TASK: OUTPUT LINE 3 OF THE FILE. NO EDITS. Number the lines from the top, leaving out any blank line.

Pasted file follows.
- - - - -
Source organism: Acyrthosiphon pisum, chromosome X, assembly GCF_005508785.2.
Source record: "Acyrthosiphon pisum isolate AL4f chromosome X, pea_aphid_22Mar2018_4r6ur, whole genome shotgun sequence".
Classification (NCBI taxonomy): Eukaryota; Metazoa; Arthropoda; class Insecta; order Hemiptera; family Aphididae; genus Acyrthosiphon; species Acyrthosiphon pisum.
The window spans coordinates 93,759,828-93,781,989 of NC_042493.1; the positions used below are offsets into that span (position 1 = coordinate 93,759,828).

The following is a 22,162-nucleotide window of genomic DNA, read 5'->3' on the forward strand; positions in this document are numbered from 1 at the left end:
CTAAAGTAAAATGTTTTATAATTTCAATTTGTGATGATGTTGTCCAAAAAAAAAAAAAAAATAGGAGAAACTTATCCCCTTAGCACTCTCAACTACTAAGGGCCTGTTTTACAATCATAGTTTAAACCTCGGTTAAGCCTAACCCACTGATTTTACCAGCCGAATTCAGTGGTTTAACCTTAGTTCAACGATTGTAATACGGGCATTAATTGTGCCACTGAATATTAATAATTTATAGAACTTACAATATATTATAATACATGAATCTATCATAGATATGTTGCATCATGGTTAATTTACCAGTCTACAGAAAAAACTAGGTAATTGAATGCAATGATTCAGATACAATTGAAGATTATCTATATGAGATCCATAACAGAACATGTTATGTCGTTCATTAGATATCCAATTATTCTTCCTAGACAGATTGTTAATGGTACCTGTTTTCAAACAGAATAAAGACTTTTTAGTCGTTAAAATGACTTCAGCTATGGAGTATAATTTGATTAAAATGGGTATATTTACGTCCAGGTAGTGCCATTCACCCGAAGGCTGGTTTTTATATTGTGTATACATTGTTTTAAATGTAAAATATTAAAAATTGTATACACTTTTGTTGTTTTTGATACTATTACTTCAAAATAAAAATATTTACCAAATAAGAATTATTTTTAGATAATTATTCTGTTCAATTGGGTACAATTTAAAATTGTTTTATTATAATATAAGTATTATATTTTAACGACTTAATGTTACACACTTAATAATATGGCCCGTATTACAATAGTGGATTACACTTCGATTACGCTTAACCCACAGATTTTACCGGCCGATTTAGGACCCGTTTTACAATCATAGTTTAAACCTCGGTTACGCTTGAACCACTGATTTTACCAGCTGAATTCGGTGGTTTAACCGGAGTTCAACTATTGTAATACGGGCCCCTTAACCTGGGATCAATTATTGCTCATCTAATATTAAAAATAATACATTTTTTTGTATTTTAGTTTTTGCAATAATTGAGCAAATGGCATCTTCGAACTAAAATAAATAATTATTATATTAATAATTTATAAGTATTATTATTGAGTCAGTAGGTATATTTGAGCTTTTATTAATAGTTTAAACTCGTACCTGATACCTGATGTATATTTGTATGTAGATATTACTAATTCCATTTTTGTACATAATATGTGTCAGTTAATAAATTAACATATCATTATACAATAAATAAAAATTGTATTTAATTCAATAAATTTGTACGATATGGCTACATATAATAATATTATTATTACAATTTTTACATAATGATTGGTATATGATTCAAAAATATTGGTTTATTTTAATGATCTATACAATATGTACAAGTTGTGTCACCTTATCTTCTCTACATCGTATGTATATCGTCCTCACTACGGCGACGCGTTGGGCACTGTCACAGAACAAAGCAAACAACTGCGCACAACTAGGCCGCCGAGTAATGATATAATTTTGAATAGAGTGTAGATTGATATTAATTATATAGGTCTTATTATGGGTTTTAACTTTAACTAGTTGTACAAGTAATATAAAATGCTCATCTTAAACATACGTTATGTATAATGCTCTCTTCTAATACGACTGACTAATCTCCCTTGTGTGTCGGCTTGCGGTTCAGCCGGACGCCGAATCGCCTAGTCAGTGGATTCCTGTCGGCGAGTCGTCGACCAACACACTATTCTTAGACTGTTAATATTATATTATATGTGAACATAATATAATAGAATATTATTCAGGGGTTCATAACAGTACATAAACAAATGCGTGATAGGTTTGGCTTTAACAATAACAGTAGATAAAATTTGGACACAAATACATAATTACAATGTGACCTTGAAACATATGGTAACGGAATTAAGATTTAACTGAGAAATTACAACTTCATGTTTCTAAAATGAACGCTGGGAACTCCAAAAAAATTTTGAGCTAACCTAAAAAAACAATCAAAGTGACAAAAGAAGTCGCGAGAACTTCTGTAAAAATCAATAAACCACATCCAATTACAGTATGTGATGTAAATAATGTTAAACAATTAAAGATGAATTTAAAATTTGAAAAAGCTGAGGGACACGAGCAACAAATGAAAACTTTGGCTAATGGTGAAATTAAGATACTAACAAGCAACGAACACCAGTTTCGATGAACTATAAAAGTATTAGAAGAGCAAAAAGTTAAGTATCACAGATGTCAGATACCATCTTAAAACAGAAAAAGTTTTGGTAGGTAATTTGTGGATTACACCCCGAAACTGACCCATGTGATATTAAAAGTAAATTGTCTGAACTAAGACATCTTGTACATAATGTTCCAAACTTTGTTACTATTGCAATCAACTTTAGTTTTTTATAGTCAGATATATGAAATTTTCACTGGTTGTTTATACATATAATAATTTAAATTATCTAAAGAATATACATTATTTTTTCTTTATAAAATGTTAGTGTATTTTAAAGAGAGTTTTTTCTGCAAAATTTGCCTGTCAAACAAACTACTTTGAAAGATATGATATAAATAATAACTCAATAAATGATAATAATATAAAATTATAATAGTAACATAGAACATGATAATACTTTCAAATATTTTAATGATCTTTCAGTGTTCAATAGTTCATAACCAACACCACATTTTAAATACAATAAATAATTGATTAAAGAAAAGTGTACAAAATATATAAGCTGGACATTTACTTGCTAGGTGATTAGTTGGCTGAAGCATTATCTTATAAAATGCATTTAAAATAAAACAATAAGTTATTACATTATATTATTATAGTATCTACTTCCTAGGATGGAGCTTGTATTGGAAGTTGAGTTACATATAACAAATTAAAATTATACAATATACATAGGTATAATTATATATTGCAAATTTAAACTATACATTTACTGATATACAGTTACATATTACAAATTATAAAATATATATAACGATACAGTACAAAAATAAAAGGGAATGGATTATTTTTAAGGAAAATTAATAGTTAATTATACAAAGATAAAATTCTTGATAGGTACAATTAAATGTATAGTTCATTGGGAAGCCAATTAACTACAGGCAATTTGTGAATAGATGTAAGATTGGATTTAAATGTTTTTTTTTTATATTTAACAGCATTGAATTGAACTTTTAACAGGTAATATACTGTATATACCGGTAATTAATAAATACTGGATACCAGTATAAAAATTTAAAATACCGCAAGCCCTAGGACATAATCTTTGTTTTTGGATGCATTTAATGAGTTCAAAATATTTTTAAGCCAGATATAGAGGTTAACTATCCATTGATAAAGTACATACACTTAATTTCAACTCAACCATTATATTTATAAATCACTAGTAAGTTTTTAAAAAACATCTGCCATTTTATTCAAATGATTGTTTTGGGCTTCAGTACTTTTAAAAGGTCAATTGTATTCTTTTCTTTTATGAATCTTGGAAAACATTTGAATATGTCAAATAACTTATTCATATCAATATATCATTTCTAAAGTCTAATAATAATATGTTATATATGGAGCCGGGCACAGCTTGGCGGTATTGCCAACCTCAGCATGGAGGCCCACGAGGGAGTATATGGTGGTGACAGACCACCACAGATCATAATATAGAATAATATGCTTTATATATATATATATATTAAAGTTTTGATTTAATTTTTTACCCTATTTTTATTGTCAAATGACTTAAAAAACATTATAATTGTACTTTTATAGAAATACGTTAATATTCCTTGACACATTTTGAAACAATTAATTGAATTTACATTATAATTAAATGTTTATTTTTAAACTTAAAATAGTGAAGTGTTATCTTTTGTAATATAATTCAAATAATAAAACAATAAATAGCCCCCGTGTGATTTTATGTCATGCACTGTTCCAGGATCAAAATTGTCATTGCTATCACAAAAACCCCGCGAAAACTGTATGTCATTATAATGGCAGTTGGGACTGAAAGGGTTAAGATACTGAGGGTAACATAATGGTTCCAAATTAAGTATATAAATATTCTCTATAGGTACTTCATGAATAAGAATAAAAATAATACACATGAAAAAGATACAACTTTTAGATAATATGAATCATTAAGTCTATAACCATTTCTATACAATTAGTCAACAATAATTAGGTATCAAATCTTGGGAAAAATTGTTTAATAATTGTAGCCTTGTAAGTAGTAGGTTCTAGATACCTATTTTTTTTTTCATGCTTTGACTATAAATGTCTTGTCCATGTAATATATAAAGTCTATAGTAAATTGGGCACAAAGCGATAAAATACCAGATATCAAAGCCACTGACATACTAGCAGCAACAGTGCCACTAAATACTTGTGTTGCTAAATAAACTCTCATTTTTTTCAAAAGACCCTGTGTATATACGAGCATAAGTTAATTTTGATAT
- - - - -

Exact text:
Classification (NCBI taxonomy): Eukaryota; Metazoa; Arthropoda; class Insecta; order Hemiptera; family Aphididae; genus Acyrthosiphon; species Acyrthosiphon pisum.